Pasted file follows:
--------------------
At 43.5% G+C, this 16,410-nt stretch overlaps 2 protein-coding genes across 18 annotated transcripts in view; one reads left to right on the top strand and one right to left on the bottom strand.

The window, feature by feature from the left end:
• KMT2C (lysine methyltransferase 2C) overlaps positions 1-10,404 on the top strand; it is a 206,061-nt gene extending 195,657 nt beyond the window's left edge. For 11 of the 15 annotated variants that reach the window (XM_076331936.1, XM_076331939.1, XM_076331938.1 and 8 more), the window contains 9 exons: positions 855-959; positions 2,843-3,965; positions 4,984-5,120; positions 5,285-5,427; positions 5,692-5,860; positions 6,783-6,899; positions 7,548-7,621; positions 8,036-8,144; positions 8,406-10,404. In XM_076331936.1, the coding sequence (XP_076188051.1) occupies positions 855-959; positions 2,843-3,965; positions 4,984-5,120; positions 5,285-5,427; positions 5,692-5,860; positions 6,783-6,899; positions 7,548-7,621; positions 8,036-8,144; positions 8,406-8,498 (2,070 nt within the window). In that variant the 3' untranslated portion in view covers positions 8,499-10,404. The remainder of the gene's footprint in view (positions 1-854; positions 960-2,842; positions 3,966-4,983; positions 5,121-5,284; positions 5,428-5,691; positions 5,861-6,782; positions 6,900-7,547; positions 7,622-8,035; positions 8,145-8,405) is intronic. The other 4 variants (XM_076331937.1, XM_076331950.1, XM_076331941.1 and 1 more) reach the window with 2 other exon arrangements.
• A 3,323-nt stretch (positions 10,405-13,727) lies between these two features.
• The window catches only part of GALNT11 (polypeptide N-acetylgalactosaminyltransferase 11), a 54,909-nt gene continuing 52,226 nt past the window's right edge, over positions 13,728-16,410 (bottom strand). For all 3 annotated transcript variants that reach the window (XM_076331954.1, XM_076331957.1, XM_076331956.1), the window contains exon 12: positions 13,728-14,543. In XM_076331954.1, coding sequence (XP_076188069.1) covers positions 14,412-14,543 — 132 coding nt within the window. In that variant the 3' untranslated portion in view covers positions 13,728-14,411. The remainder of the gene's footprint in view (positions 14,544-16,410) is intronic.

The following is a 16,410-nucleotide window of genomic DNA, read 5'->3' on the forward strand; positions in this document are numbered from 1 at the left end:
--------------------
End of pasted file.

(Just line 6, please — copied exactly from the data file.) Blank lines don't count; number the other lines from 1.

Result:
The following is a 16,410-nucleotide window of genomic DNA, read 5'->3' on the forward strand; positions in this document are numbered from 1 at the left end: